U.S. forces were in the final phase of pulling out of Kabul, ending two decades of costly involvement in Afghanistan, as the country's new Taliban rulers prepared to take control of the airport.
Just over 1,000 civilians remained at the airport on Sunday to be flown out before the troops finally leave, a Western security official told Reuters.
"We want to ensure that every foreign civilian and those who are at risk are evacuated today. Forces will start flying out once this process is over," said the official, who is stationed at the airport.
U.S. President Joe Biden has said he will stick by his deadline to withdraw all U.S. troops from Afghanistan by Tuesday. A U.S. official told Reuters on Saturday that fewer than 4,000 troops remained at the airport.
U.S. and allied forces have mounted a massive two-week effort to ferry foreign nationals and tens of thousands of vulnerable Afghans out of the country.
The airlift - one of the biggest such evacuation operations ever - marked the end of a 20-year Western mission in Afghanistan that began when U.S.-led forces ousted a Taliban government that had provided safe haven for the perpetrators of the Sept. 11, 2001 attacks on the United States.
The final chapter came quickly after the United States and the Taliban made a deal to end the foreign involvement. The Western-backed government and Afghan army melted away as Taliban fighters swept across the country and took control of Kabul on Aug. 15.
The United States and allies have taken about 114,400 people out of Afghanistan in the past two weeks, but tens of thousands who want to go will be left behind.
"We tried every option because our lives are in danger. They (the Americans or foreigners) must show us a way to be saved. We should leave Afghanistan or they should provide a safe place for us," said one woman outside the airport.
A Taliban official told Reuters the Islamist group had engineers and technicians ready to take charge of the airport.
"We are waiting for the final nod from the Americans to secure full control over Kabul airport as both sides aim for a swift handover," said the official, speaking on condition of anonymity.
Britain's last military flight left Kabul on Saturday night after a chaotic two weeks at the airport that was plunged into a bloodbath on Thursday when an Islamic State suicide bomb attack outside the airport gates killed at least 90 Afghans and 13 American troops.
Biden headed on Sunday to Dover Air Force Base to honor members of the U.S. military killed in the attack as their remains were returned to the United States.
A top U.S. official said the Biden administration expects the Taliban to continue allowing safe passage for Americans and others to leave Afghanistan after the U.S. military withdrawal is completed.
"The Taliban have both communicated privately and publicly that they will allow for safe passage," said Jake Sullivan, Biden's national security adviser, in a CBS TV interview set to be broadcast Sunday.
The collapse of the Afghan government leaves an administrative vacuum that has led to fears of an economic crisis and widespread hunger.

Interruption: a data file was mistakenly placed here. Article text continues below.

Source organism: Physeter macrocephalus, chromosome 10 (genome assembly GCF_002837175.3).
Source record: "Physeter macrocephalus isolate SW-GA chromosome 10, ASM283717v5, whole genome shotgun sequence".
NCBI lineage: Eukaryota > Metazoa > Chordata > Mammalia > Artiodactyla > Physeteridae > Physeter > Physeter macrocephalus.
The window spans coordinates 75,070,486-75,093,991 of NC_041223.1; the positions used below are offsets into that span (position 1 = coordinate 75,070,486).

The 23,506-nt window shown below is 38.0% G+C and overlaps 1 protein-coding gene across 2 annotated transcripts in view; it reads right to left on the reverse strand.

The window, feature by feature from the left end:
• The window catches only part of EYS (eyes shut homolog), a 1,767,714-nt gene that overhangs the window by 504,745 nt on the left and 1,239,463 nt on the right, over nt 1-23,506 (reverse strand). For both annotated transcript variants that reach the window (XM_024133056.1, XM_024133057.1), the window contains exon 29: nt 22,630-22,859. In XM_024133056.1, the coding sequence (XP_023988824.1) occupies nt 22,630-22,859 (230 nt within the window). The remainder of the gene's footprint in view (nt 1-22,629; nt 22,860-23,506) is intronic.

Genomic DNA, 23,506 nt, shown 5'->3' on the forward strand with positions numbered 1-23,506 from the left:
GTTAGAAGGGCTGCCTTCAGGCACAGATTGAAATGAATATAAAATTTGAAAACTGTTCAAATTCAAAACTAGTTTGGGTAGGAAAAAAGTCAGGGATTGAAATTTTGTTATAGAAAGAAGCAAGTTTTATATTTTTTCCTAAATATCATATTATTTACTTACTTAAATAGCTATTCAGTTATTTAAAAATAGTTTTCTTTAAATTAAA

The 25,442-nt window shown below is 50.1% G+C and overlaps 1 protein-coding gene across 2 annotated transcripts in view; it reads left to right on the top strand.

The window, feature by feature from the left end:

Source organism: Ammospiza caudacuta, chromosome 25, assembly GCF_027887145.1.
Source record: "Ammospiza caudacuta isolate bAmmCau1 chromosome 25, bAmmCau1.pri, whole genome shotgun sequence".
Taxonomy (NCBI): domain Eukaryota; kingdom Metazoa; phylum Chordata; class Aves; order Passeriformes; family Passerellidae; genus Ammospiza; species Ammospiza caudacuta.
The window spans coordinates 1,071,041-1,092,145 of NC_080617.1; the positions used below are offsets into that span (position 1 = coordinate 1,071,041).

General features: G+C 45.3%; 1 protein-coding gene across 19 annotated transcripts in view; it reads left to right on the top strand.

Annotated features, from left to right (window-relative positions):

Prices for commodities like flour, oil and rice are rapidly rising and the currency is plunging, with money changers across the border in Pakistan already refusing to accept the afghani.
On Saturday, officials ordered banks to re-open and imposed a limit on withdrawals of $200 or 20,000 afghani. Long queues forming outside bank branches of people trying to get money out.
Taliban spokesman Zabihullah Mujahid has said the difficulties will subside quickly once the new administration is up and running.
But with its economy shattered by decades of war, Afghanistan is now facing the end of billions of dollars in foreign aid poured in by Western donors.
Mujahid said the Taliban would announce a full cabinet in the coming days. It had appointed governors and police chiefs in all but one of Afghanistan's 34 provinces, he said.
It also appealed to the United States and other Western nations to maintain diplomatic relations after withdrawing. Britain said that should happen only if the Taliban allow safe passage for those who want to leave and respect human rights.
The Taliban's 1996-2001 rule was marked by a harsh version of sharia, Islamic law, with many political rights and basic freedoms curtailed and women severely oppressed.
Afghanistan was also a hub for anti-Western militants, and Washington, London and others fear it might become so again.
While Kabul's airport has been in chaos, the rest of the city has been generally calm. The Taliban have told residents to hand over government equipment including weapons and vehicles within a week.
The Western security official said crowds at the airport gates had diminished after a specific warning from the U.S. government of another attack by ISIS-K, the branch of Islamic State in Afghanistan that is an enemy of both the West and the Taliban.
The United States said on Saturday it had killed two ISIS-K militants. Biden had vowed to hunt down the perpetrators of the explosion and said the strike was not the last.
The Taliban condemned the U.S. drone strike, which took place in Nangarhar province, an eastern area that borders Pakistan.
The airport attack added fuel to criticism Biden faced at home and abroad for the chaos. He has defended his decisions, saying the United States long ago achieved its rationale for invading in 2001.
British Prime Minister Boris Johnson has faced accusations that his government had been "asleep on watch".
Johnson said Britain would not have wished to leave Afghanistan in such a manner. But Richard Dannatt, a former head of the British army, said the British government need to investigate why it was so ill-prepared for the rapid fall of Afghanistan to the Taliban.
"It is unfathomable why it would appear that the government was asleep on watch," Dannat told Times Radio.